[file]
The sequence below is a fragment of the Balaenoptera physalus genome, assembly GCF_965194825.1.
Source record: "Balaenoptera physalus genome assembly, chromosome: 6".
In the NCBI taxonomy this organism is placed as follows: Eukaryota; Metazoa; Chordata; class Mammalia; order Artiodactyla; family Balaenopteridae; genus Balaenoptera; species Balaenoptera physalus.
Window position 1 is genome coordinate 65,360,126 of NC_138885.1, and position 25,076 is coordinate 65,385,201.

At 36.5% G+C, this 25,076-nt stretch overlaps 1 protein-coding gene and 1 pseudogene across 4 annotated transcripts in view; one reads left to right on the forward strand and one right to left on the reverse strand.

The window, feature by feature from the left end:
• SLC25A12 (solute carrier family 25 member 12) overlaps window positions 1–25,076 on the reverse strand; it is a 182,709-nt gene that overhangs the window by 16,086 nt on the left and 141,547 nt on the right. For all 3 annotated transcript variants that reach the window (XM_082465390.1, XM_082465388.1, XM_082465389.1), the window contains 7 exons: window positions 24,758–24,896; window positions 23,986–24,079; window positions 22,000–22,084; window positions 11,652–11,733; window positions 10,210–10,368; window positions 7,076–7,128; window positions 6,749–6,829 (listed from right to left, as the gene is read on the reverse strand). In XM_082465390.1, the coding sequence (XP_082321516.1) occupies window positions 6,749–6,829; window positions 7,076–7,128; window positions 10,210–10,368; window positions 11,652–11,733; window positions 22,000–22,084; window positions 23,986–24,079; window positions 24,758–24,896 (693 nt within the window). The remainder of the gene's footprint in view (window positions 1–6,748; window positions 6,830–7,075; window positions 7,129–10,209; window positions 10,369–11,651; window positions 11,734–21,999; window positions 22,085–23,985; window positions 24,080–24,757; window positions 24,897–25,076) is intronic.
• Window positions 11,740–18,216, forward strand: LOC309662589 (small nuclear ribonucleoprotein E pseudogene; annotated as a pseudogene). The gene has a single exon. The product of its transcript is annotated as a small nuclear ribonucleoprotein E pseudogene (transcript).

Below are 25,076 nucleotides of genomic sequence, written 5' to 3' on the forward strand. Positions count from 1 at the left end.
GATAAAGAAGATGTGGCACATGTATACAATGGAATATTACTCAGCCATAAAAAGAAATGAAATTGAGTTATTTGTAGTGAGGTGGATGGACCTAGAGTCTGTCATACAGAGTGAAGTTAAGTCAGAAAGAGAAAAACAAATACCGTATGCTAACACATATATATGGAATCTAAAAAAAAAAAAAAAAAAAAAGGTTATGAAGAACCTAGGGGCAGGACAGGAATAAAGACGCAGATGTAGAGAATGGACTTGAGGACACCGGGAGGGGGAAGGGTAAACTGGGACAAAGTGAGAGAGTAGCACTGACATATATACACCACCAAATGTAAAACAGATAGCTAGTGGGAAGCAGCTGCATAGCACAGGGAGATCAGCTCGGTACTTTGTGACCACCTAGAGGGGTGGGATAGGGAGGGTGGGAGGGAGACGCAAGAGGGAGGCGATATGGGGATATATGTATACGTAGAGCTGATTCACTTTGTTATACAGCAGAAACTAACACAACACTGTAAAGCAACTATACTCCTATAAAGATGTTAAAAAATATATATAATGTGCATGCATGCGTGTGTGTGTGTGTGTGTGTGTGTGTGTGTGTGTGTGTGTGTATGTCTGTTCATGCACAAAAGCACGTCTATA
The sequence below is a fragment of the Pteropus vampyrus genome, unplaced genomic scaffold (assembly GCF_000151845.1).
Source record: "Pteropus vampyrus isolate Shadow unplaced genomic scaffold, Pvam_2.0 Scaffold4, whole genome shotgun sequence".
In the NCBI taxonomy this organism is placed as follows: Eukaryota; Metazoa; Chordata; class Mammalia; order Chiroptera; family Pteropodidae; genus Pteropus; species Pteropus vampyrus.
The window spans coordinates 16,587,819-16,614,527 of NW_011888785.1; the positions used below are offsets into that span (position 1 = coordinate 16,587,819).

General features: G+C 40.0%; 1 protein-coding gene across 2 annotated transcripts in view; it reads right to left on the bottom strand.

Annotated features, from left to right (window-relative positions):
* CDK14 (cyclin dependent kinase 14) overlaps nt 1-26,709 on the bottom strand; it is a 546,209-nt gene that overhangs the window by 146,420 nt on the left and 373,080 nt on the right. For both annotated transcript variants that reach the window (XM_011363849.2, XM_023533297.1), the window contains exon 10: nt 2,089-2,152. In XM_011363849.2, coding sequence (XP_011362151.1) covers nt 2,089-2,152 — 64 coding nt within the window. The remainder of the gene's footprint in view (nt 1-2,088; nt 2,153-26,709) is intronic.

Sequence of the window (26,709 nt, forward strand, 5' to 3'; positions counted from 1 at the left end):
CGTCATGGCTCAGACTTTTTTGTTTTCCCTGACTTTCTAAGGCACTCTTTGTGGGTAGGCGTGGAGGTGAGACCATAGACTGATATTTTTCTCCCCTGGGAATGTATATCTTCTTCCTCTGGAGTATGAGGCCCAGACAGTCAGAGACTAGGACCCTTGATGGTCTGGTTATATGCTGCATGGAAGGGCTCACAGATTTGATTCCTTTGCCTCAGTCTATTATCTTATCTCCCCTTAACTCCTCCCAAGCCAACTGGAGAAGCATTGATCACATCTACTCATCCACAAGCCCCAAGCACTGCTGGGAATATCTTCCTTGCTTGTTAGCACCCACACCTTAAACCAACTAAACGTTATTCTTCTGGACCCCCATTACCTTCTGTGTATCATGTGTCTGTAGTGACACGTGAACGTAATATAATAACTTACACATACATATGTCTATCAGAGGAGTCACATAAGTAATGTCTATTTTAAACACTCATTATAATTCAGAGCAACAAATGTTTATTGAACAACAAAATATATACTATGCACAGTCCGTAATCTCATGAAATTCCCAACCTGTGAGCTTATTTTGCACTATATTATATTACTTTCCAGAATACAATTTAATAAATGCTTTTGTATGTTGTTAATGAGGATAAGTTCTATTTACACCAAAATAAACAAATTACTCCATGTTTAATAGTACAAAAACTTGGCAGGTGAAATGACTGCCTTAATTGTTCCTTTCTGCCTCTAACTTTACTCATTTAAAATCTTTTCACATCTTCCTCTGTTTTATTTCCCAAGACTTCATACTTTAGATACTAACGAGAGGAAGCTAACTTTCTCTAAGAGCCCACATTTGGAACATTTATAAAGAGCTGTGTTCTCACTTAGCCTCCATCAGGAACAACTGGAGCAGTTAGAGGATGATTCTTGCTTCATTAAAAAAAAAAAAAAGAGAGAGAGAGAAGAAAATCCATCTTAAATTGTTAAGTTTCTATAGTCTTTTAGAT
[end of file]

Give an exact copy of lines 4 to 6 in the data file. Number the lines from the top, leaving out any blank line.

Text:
Window position 1 is genome coordinate 65,360,126 of NC_138885.1, and position 25,076 is coordinate 65,385,201.

At 36.5% G+C, this 25,076-nt stretch overlaps 1 protein-coding gene and 1 pseudogene across 4 annotated transcripts in view; one reads left to right on the forward strand and one right to left on the reverse strand.

The window, feature by feature from the left end: